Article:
Chris Van Es

Resistencia en los mercados de dinero

CAMBRIDGE – Recientemente, la Comisión de Bolsa y Valores de los Estados Unidos (SEC) rechazó normas dirigidas a mejorar la seguridad de los fondos de inversión en mercados de dinero ante situaciones de crisis financieras –un rechazo que causó consternación entre los observadores y otros reguladores. Dados los riesgos que pueden generar los fondos de inversión en mercados de dinero para el sistema financiero global, como quedó demostrado por su rol desestabilizador durante la crisis financiera de 2008, no es difícil entender su preocupación.

Los fondos de inversión en mercados de dinero captan los excedentes de efectivo de los inversores y con ellos adquieren pagarés a corto plazo de empresas, bancos y otras instituciones financieras. Son imitaciones de cuentas bancarias, ya que permiten que los inversores emitan cheques y prometan que el valor de sus inversiones se mantendrá.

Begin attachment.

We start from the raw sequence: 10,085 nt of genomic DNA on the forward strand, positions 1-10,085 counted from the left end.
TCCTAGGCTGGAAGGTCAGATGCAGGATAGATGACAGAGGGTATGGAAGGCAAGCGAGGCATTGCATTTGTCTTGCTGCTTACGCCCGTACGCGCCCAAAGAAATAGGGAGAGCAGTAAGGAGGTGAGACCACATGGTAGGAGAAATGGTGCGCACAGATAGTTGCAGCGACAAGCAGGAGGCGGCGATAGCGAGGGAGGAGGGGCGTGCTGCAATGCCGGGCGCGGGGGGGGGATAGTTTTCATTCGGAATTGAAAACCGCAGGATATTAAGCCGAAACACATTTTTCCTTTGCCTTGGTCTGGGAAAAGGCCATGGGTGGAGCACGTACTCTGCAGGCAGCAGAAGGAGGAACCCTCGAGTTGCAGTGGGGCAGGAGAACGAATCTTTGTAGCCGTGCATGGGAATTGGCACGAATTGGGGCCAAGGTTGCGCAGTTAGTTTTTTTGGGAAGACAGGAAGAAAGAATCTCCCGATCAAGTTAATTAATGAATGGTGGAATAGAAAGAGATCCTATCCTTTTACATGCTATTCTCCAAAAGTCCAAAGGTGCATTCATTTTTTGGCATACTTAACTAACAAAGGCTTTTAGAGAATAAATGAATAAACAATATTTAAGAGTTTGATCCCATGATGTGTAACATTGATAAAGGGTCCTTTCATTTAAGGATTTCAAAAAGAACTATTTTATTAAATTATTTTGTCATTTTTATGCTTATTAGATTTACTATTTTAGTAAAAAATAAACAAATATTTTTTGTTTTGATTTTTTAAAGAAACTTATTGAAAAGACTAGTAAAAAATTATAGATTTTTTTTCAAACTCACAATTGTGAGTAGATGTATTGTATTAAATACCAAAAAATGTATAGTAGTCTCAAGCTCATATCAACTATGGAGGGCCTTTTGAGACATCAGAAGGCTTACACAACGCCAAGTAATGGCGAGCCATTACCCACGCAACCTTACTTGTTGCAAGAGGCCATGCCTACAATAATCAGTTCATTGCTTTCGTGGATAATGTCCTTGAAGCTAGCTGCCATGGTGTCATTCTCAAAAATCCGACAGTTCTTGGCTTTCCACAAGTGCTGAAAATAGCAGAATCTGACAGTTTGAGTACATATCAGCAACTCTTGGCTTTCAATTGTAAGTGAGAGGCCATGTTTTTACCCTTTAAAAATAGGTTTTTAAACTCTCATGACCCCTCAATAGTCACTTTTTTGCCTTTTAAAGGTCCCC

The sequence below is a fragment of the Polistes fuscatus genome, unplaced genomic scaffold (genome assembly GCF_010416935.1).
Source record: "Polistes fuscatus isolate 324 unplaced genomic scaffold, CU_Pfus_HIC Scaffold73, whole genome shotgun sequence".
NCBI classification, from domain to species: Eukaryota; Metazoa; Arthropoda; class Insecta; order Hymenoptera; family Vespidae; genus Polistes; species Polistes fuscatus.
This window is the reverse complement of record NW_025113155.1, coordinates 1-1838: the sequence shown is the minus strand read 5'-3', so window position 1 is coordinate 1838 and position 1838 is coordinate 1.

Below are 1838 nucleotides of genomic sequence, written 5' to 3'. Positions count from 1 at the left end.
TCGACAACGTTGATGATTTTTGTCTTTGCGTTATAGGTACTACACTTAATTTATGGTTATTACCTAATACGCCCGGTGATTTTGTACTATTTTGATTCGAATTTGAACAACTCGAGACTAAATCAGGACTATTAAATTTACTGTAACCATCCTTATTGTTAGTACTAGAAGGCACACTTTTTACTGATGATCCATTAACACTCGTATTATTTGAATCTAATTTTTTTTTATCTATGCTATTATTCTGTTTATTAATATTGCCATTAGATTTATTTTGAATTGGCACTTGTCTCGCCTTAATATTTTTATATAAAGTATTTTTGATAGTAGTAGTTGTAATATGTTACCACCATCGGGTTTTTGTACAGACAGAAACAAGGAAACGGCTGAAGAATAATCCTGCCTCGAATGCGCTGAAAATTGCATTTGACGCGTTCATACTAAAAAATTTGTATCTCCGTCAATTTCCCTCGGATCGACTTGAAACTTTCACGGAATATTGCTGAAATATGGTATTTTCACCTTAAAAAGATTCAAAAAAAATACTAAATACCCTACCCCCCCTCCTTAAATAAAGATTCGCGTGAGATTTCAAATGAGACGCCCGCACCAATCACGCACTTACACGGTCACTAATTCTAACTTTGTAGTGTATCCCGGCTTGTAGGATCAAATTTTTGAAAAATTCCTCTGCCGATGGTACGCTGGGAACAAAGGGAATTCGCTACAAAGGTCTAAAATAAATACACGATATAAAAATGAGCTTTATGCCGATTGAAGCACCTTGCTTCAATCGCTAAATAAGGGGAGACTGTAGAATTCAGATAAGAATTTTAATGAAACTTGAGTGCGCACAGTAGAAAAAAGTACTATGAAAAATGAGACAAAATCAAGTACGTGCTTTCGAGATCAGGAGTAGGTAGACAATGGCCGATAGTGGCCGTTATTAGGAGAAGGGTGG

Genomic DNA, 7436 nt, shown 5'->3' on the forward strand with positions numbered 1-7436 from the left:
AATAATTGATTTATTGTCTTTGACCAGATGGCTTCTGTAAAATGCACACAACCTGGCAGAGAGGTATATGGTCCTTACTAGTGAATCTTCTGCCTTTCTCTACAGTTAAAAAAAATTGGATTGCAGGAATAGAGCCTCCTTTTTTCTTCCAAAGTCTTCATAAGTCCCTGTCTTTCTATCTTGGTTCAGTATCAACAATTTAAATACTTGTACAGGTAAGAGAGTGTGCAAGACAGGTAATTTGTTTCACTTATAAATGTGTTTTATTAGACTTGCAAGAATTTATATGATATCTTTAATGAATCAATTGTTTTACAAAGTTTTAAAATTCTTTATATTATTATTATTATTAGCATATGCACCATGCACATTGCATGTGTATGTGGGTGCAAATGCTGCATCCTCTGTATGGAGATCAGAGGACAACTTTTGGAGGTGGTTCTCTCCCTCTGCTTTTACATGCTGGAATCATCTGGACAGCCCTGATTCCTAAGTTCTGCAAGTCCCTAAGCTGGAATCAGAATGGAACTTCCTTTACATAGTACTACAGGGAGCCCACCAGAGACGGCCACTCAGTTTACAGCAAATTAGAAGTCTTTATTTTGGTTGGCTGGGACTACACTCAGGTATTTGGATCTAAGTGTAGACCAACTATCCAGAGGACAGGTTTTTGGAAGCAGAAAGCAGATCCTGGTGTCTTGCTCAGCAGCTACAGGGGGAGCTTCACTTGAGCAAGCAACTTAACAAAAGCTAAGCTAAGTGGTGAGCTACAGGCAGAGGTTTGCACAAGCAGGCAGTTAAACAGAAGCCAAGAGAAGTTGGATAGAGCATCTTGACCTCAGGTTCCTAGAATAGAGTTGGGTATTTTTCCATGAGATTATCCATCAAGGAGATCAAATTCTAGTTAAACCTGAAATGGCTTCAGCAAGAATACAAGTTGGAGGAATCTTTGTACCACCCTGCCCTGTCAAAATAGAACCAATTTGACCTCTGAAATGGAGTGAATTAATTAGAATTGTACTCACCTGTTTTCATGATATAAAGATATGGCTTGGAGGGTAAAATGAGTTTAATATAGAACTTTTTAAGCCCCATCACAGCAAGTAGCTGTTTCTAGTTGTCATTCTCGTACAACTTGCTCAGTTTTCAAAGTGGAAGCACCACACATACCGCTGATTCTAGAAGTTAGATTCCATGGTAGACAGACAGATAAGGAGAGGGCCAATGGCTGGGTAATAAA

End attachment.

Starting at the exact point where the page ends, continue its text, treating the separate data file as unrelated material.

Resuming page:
En 2012, los fondos estadounidenses de inversión «preferenciales» en mercados de dinero, que adquieren deuda bancaria y corporativa, tenían un valor aproximado de $1,5 billones. El dinero que fluía a través de estos fondos terminaba en muchos de los bancos más grandes del mundo, incluidos, además de los obvios candidatos estadounidenses (JP Morgan Chase, Bank of America, y Citi), algunos de los principales bancos europeos y japoneses, como Barclays, Deutsche Bank, Bank of Tokyo, Sumitomo, Credit Suisse, e ING. Tan solo esos seis bancos internacionales daban cuenta aproximadamente del 20% del valor de los fondos de inversión en mercados de dinero preferenciales.

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